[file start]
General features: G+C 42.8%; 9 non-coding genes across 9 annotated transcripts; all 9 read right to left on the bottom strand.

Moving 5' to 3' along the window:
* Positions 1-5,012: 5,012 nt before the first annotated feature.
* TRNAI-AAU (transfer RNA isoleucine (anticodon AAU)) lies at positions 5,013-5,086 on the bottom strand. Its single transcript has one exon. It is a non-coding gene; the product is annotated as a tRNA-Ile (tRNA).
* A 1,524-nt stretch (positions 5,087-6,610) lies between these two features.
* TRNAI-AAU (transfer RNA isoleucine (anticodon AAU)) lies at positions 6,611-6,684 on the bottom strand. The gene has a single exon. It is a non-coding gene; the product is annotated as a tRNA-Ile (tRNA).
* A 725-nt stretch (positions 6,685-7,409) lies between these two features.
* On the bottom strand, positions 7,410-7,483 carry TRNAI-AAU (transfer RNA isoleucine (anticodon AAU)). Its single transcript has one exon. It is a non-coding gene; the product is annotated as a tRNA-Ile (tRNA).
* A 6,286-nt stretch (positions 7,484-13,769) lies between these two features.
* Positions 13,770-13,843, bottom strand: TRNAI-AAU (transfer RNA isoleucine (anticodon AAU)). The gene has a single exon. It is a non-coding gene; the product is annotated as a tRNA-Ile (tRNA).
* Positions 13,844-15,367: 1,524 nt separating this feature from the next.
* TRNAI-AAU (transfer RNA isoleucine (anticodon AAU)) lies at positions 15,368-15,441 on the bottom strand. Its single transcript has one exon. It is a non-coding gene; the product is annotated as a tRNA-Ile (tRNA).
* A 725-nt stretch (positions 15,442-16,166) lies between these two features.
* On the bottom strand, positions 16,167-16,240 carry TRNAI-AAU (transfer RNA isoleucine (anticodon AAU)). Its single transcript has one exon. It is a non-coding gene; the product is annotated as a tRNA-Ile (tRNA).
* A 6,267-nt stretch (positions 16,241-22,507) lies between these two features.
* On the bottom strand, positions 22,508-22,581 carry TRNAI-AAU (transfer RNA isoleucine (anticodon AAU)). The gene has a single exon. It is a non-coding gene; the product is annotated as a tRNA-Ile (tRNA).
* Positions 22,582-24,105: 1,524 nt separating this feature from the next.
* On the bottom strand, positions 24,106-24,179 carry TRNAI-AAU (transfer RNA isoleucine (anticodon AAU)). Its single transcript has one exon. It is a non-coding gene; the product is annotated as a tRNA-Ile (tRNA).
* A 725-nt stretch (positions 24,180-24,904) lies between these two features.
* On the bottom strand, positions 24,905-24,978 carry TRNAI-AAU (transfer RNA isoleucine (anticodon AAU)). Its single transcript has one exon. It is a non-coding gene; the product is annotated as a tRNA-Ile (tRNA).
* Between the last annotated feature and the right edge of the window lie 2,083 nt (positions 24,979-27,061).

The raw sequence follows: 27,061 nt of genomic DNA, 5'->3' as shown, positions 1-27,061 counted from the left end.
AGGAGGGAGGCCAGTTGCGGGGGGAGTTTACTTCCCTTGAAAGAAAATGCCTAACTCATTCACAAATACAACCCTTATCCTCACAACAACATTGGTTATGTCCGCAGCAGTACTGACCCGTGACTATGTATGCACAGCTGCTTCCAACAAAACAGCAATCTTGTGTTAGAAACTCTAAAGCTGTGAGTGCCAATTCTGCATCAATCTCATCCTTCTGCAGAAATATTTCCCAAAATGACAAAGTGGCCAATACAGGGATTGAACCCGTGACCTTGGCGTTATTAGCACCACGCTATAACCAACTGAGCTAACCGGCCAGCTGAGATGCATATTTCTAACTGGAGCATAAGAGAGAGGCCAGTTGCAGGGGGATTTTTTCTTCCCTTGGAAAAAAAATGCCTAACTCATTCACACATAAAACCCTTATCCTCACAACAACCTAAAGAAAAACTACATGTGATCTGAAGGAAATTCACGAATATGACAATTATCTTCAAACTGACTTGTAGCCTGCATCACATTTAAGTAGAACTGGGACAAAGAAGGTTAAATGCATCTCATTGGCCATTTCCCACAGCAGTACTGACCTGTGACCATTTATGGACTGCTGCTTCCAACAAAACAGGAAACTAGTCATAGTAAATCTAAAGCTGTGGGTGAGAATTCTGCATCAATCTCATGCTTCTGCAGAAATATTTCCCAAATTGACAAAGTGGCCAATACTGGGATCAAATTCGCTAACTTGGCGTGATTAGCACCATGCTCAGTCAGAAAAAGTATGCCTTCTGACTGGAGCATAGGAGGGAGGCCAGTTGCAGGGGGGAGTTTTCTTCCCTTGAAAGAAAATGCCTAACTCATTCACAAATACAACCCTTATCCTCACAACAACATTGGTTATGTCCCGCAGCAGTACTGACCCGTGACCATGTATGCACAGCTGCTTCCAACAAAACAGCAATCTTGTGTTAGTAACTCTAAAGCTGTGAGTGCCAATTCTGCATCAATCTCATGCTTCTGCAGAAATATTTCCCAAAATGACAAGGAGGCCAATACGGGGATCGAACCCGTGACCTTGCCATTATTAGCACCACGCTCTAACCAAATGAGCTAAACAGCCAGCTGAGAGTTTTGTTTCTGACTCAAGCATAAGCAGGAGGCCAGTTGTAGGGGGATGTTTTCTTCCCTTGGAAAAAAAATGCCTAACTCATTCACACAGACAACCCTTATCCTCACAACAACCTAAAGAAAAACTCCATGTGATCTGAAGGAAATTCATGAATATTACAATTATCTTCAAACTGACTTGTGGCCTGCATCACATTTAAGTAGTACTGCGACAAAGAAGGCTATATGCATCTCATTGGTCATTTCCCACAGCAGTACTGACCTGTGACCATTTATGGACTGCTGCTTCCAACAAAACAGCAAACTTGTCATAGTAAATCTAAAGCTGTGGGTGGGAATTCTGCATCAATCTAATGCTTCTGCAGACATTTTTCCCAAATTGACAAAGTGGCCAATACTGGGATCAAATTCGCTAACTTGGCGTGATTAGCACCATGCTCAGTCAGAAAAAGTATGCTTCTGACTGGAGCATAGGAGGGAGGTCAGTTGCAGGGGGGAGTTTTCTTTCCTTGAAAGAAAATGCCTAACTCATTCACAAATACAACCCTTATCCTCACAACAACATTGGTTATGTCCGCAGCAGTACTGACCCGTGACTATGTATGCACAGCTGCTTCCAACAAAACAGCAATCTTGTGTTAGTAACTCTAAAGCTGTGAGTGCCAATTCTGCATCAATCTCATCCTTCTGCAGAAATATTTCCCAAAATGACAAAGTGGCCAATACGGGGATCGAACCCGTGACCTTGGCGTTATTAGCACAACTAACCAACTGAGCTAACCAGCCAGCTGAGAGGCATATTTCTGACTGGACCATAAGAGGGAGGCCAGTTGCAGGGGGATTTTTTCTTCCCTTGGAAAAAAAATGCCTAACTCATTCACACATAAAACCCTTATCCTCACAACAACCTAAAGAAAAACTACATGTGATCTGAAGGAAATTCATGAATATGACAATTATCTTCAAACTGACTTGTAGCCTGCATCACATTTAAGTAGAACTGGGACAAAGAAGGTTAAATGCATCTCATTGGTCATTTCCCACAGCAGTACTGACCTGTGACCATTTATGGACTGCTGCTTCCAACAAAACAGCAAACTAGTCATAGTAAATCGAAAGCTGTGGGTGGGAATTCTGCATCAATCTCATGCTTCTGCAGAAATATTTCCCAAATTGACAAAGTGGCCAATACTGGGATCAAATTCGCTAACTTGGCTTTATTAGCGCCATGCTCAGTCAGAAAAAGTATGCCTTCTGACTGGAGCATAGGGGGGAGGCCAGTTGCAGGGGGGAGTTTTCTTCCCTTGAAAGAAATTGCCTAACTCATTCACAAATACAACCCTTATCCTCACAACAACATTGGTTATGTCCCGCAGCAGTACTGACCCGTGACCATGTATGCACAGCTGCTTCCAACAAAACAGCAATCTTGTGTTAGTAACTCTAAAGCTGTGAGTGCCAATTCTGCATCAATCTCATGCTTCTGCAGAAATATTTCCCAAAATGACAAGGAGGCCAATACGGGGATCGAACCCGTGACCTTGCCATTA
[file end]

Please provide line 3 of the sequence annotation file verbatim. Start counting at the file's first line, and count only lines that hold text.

* Positions 1-5,012: 5,012 nt before the first annotated feature.